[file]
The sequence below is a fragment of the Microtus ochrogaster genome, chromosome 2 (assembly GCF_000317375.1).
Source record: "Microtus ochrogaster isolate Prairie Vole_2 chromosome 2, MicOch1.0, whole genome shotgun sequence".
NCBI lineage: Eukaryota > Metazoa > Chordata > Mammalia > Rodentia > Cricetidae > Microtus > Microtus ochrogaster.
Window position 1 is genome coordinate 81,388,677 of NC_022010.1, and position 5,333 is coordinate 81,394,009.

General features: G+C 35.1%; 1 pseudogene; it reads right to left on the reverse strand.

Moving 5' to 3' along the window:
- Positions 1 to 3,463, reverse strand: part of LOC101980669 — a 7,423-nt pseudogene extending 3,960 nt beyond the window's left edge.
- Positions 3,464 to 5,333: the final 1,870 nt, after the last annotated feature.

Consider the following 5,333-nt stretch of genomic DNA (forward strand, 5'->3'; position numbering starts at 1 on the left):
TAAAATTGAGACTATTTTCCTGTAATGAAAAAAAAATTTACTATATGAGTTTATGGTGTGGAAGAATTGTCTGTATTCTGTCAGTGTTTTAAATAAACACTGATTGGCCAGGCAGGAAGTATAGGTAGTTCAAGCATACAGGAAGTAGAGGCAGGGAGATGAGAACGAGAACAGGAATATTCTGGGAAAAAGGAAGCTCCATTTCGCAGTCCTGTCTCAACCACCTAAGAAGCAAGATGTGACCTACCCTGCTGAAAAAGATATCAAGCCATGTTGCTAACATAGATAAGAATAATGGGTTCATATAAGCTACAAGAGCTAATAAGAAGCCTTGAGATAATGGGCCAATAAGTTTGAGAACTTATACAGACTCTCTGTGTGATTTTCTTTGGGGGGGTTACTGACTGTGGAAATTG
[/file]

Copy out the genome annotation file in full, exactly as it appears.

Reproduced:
The sequence below is a fragment of the Microtus ochrogaster genome, chromosome 2 (assembly GCF_000317375.1).
Source record: "Microtus ochrogaster isolate Prairie Vole_2 chromosome 2, MicOch1.0, whole genome shotgun sequence".
NCBI lineage: Eukaryota > Metazoa > Chordata > Mammalia > Rodentia > Cricetidae > Microtus > Microtus ochrogaster.
Window position 1 is genome coordinate 81,388,677 of NC_022010.1, and position 5,333 is coordinate 81,394,009.

General features: G+C 35.1%; 1 pseudogene; it reads right to left on the reverse strand.

Moving 5' to 3' along the window:
- Positions 1 to 3,463, reverse strand: part of LOC101980669 — a 7,423-nt pseudogene extending 3,960 nt beyond the window's left edge.
- Positions 3,464 to 5,333: the final 1,870 nt, after the last annotated feature.

Consider the following 5,333-nt stretch of genomic DNA (forward strand, 5'->3'; position numbering starts at 1 on the left):
TAAAATTGAGACTATTTTCCTGTAATGAAAAAAAAATTTACTATATGAGTTTATGGTGTGGAAGAATTGTCTGTATTCTGTCAGTGTTTTAAATAAACACTGATTGGCCAGGCAGGAAGTATAGGTAGTTCAAGCATACAGGAAGTAGAGGCAGGGAGATGAGAACGAGAACAGGAATATTCTGGGAAAAAGGAAGCTCCATTTCGCAGTCCTGTCTCAACCACCTAAGAAGCAAGATGTGACCTACCCTGCTGAAAAAGATATCAAGCCATGTTGCTAACATAGATAAGAATAATGGGTTCATATAAGCTACAAGAGCTAATAAGAAGCCTTGAGATAATGGGCCAATAAGTTTGAGAACTTATACAGACTCTCTGTGTGATTTTCTTTGGGGGGGTTACTGACTGTGGAAATTG